What Contaminants Can't Carbon Filters Remove? A Comprehensive Guide

The contaminants that people want to remove most often and that are not easily removed by carbon filtration are fluoride, nitrates, and sodium. Reverse osmosis and distillation are the only two methods that can eliminate all three, so combining them with a high-quality carbon filter provides a complete treatment. If you only want to remove fluoride, you can get a double filter with a fluorine cartridge and a carbon cartridge. A granular activated carbon (GAC) filter is a great option for removing certain chemicals, particularly organic ones, from water.

It can also be used to remove chemicals that produce unpleasant odors or flavors in water, such as hydrogen sulfide (the smell of rotten eggs) or chlorine. Carbon filters can also remove some toxins, including chemicals and volatile organic compounds, from water. However, they don't produce 100% toxin-free water. The only way to remove all toxins from water is with a reverse osmosis system or a water distiller. Reverse osmosis units contain one or more carbon filters, which can eliminate some of the most common pesticides that currently exist in the environment, such as lindane, chlordecone, kepone, heptachlor and chlordane.

It's not recommended for the removal of coliforms or cysts, although some of the very airtight solid carbon block filters currently on the market easily eliminate bacteria (though manufacturers rarely make this claim) and cysts like giardia and cryptosporidium quite easily. Activated carbon water filter media has a capacity similar to that of a sponge to absorb chemicals, flavors and odors. Most heavy metals are not attracted to carbon media, so they are retained during the carbon filtration process. A new special carbon called catalytic carbon is now available that removes hydrogen sulfide gas (which produces the smell of rotten eggs in the water of some wells) and is very effective in eliminating chloramines (the mixture of ammonia and chlorine used as a disinfectant in some water supplies). Most carbon filters will start to let other chemicals escape long before they start to let chlorine through. Multipure and some other very compact carbon block filters eliminate cysts simply because of their restricted pore size.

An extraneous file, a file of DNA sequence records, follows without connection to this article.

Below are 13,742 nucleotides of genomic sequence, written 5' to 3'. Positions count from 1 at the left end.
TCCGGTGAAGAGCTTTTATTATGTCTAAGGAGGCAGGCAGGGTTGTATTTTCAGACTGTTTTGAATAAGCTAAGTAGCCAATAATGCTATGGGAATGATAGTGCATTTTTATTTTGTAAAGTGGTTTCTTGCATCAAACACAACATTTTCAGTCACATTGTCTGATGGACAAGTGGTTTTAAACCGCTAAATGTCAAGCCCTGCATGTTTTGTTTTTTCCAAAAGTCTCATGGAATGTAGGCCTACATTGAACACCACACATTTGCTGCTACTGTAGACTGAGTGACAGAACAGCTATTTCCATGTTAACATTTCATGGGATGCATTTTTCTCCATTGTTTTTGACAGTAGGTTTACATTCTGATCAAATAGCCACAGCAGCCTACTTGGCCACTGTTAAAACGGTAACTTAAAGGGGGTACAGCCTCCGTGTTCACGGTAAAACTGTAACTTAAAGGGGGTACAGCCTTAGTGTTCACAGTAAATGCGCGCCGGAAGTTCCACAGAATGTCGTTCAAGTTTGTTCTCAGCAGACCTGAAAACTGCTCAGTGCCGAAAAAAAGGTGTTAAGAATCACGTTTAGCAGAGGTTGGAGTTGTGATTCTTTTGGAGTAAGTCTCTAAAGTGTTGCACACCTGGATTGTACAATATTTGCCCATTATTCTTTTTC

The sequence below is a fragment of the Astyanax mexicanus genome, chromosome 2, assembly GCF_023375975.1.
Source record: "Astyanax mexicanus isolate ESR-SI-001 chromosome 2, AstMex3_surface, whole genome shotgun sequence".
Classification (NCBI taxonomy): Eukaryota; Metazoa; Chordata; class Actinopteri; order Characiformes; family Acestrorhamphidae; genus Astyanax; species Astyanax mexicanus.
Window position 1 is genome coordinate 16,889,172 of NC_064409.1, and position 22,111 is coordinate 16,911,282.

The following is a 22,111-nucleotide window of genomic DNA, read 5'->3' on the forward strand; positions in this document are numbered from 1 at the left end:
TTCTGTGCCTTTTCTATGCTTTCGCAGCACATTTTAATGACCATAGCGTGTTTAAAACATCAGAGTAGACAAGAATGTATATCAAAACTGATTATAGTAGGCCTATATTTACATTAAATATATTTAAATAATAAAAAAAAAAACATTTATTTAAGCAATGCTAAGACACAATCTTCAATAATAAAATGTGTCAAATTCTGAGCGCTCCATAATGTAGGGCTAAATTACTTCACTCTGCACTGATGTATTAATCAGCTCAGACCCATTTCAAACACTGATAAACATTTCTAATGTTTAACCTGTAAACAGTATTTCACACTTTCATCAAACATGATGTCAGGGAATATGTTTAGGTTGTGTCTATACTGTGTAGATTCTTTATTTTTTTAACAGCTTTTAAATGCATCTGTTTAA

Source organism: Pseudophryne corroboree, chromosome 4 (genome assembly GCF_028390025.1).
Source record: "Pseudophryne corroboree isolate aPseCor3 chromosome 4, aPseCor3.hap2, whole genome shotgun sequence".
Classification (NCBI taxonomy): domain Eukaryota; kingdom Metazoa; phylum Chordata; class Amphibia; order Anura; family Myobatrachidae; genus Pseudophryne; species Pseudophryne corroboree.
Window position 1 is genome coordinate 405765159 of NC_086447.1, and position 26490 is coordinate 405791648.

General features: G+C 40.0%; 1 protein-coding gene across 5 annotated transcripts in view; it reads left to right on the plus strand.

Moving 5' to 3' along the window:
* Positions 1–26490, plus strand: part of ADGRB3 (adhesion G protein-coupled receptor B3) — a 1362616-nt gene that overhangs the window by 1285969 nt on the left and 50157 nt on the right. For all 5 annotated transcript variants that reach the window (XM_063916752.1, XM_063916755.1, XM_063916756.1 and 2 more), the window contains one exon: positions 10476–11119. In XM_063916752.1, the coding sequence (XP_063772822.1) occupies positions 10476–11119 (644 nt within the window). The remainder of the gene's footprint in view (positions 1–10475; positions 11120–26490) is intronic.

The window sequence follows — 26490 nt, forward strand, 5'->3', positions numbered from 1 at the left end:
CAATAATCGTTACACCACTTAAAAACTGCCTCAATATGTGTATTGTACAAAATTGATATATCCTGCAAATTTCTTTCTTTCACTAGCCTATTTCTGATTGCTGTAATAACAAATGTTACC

Most carbon filters are made from charcoal, but other substances are also used, such as wood and nut shells. Heat, in the absence of oxygen, is used to increase (activate) the surface area of carbon; this is why these filters are sometimes called “carbon filters”. Look for a carbon water filter combined with a KDF medium, which reduces water-soluble metals such as copper, zinc, iron and cadmium. Granular activated carbon is made from raw organic materials (such as coconut shells or charcoal) that have a high carbon content. Tap water must always be filtered with charcoal before distillation, otherwise VOCs and chlorine will re-enter the distilled water or be released into the air so you can breathe.

An example is a unit located under the sink; the water passes through the carbon filter and goes to a separate water faucet, next to the main faucet. In conclusion, it's important to understand that while carbon filters can be effective at removing certain contaminants from your drinking water, they cannot remove all contaminants. For complete protection against toxins in your drinking water, you should consider using a reverse osmosis system or a water distiller.